Ecclesiasticus 4:28

"Fight to the death for truth, and the Lord God will war on your side."

Ora pro nobis,

Most Blessed Virgin Mary, St. Francis de Sales, St. Thomas Aquinas, and St. Dominic. Amen.

Saturday, May 29, 2010

The Trinity: Letters to Eric (Part 6)

Dear Eric,
You claim that you can see the Doctrine of the Trinity in Scripture, but you still can't cling to it, primarily because you haven't grasped what "purpose" the Three Persons of the Trinity will have when we are all in Heaven.

I still don't understand your question of purpose. The Father, the Son, and the Holy Spirit do and will exist in Eternity simply because they exist. God does not change. Therefore, God cannot exist as Trinity now and not then. What the purpose of each will be when all of us are in Heaven, I have no idea. But the fact that we can't assign a purpose to the Three Persons of the Trinity does not mean that they will therefore cease to exist--or that they don't really exist now.

You state that you see the purpose for the Trinity is to show us who we are. I'm not sure what you mean, again. I don't particularly like talking about the "purpose" behind God, since that means that if this purpose is achieved somehow, then God is no longer necessary--or, on the other hand, that God is only necessary because He has a purpose. God is simply Necessary. He simply exists, and acts because He exists. There need not be any purpose for God for Him to exist.

You ask whether I've thought about whether in Heaven there will be three sections, each devoted to seeking one Person of the Trinity. I confess that I have not thought about that, because I'm not sure that that makes any sense. God is One. We do not and cannot really seek the Father without seeking the Son, etc. When we seek God, we seek all three together, because the Father, the Son, and the Holy Spirit, while distinct Persons each, are all nevertheless the One God. There is distinction, but no division. Moreover, God is everywhere, so we cannot go to one "part" of heaven to seek the Father, but not the Son or the Spirit.

You claim again that you're not sold on the idea of three Gods, or even parts of God. Nor should you be sold on the idea of three Gods or of three parts of God. These are erroneous concepts, and not what the Trinity is. There is only One God, but in three Persons. The Persons are not thirds of God, but each one is entirely God, while remaining distinct from the other two Persons who are each entirely God.

You're right; when it comes right down to it, it doesn't make sense. Not when approached in a straight-on manner. When we talk about God, we can only understand what and who He is by saying what or who He isn't. That is why we say things like God is eternal. Eternal is a negative word, meaning "unending". It is a statement about what God isn't rather than what God is. But by understanding what God isn't, we have a better idea of what God is. Yet, God is greater than anything that we can conceive, and so we should never expect to have God all figured out.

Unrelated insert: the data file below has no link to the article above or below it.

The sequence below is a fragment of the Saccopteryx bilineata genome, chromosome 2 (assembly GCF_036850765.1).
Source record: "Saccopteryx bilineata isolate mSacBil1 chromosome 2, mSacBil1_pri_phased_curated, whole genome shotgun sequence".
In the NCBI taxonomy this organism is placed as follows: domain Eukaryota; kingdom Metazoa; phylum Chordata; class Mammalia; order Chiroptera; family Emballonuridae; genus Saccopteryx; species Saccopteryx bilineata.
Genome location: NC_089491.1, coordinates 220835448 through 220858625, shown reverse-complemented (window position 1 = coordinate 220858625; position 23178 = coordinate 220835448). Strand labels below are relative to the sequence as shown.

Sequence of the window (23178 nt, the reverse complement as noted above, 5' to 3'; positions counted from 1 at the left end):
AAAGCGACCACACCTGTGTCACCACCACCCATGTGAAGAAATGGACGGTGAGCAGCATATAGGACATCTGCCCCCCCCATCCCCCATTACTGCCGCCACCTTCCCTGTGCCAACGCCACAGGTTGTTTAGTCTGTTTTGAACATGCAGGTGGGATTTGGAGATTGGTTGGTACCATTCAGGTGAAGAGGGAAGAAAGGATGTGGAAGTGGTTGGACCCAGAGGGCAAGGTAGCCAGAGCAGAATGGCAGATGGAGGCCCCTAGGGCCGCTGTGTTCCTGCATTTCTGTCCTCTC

We can demonstrate why errors about God aren't true--such as God being three different gods, or one solitary God, or divided up like a pie chart. While we can't accurately conceive of what God is, we can, by eliminating the alternatives of what God isn't, thus arrive at a better understanding, informed by His grace and our faith, about who He is. If we could perfectly understand God, it would simply be a sign that He is not actually God, but that we really made Him up.

You write that all the fullness of the Deity resides in Jesus (Colossians 2:9), and that if we remain in Jesus, we are promised eternal life, and therefore don't need to delve too deeply into the Trinitarian mystery to be saved. This is absolutely true. However, in failing to think through the vastness of the mystery of God whatsoever, we can open ourselves up to misconceptions and errors that could in the end lead us away from Jesus, or to a false understanding of Jesus--in other words, a false Jesus. This is why theology is important, and why God calls some people to be theologians. Not all people are called to this vocation, and those who aren't are called to have faith in the true teachings put forth by those who are. There is one body, and many gifts.

This, again, is why I disagree with the concept of Sola Scriptura. In the end, it makes all Christians responsible to operate in gifts that God may have never given them, or to function in vocations that God has not called them to. Christ gave some people in the Church the gift of apostleship, prophetic ministry, evangelisation, pastoral and teaching ministries, to bind all Christians together for service and to build up the Body of Christ. Each part of the body works according to its function, but we don't all have the same function (cf. Ephesians 4:11-16). We don't all have the function of having to study and interpret and puzzle through every aspect of the Bible and theology. Most people don't even have the time necessary to devote to this. Some don't have the intelligence to do so. Some don't have the education. Some can't even read. Some can't even get their hands on a Bible. That is why God gave us a Church, so that we can all make up the body, and fulfil our individual callings together.

God bless,

(Category: Theology Proper: The Holy Trinity.)

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